posted on May, 3 2013 @ 01:56 PM
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reply to post by ReddishPlains
 


Most likely the media being the media. The "escape system" on a-135 consists of a big metal bar that hangs over the crew door in the cockpit. It falls, rips the door off, then it's up to you to get out through the door, parachute in place. From what I'm hearing in other news reports this was pretty sudden.
edit on 5/3/2013 by Zaphod58 because: (no reason given)



posted on May, 3 2013 @ 01:58 PM
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Originally posted by ReddishPlains
According to some news reports, it's claimed that some crew members escaped the aircraft before it went down. I wasn't aware the KC-135 had an escape system? Or is it just the media being the media?


The KC-135s do have an escape system but the parachutes have been removed for a couple of years now. The planes use an escape spoiler system, which is just a large air damn that extended out the entry hatch and you drop out the bottom hoping you dont run into the antenna, the tail or the boom.

All in all little chance as survival unless for some reason this crew had chutes and even then they would have to be lucky on the way out.



posted on May, 3 2013 @ 03:06 PM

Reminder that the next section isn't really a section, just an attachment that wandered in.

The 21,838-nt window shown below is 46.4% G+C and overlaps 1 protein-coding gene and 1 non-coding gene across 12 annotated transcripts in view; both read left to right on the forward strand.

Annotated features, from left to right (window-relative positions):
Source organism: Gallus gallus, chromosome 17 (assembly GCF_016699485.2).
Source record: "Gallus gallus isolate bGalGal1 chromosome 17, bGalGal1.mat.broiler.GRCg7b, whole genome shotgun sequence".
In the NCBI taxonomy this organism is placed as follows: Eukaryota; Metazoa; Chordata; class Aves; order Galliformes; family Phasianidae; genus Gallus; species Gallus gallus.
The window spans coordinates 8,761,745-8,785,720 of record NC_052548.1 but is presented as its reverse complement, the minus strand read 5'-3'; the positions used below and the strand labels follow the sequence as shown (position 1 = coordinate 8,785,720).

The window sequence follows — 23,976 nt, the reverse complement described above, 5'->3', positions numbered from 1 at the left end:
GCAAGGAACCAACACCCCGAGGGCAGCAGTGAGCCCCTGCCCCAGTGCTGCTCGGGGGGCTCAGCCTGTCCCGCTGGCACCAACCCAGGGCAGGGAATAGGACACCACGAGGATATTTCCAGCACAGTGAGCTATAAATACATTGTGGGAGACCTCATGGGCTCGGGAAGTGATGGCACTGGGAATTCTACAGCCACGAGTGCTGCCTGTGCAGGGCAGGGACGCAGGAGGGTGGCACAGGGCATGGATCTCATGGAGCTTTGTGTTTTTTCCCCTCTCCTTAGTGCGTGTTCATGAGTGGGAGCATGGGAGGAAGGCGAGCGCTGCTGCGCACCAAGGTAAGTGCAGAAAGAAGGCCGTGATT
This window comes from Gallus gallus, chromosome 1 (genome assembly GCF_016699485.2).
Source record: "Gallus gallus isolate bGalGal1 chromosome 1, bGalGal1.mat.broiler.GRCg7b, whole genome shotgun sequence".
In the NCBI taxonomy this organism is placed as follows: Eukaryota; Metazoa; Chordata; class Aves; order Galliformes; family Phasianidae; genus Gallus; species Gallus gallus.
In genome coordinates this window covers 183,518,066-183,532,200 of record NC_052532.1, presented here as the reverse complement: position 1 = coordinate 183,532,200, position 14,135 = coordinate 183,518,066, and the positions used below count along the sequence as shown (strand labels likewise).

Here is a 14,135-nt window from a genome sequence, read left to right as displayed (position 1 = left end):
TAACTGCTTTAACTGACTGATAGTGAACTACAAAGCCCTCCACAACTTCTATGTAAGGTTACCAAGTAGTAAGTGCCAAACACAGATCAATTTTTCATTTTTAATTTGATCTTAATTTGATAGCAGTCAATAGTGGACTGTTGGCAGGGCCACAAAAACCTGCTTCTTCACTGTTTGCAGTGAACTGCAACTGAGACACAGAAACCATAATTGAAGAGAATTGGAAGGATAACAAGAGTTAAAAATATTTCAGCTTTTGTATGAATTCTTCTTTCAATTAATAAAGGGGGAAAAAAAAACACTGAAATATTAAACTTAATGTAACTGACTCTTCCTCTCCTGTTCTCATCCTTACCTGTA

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reply to post by Pyle
 


The NY Times has a picture that appears to be the tail of the crashed aircraft. It looks like it's from McConnell AFB.

www.nytimes.com...



posted on May, 3 2013 @ 03:12 PM
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posted on May, 3 2013 @ 03:22 PM
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Originally posted by Gwampo
www.youtube.com...


Unrelated completely.



posted on May, 3 2013 @ 03:57 PM
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reply to post by CALGARIAN
 


I'm sorry, but not really, it's a cargo plane crashing to the ground in flames, just like the one described in the OP.

Now, I understand it's not the same exact plane, (oh and before I forget, I believe your wording is supposed to read: 'completely unrelated') but rest assured, it is a similar situation.



posted on May, 3 2013 @ 03:58 PM
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Originally posted by bg_socalif

Originally posted by Covertblack
Yea, seeing these two crashes recently confirmed my hatred for flying.

Worst ride I've ever had was in a C-17, I found out the hard way the difference between military, and commercial flights.

Thanks for the info.


Personally i'd take a C-17 over a C-130 any time. I haven't had a C-17 catch on fire on me yet, can't say the same about the C-130 (twice), luckily was still on the runway both times, one was an aborted take off.

Thankfully my days of flying in military aircraft are over.


My condolences to the family and friends of the crew of the tanker.


Flown in a C-130 twice. Both times mechanical failure made us turn around. So yea, I've flown in a C-17 more and I'm grateful.



posted on May, 3 2013 @ 04:07 PM
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News reports have identified the aircraft as 63-8877, meaning it was built in 1963. I've heard a rumor that while the aircraft was from McConnell, the crew was from Fairchild. I'm trying to confirm that, but as of now it's just a rumor.



posted on May, 3 2013 @ 06:56 PM
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reply to post by Zaphod58
 


Hmmm, conditions seem sort of suspicious.

What do you think the odds are of a resistance fighter with some strelas?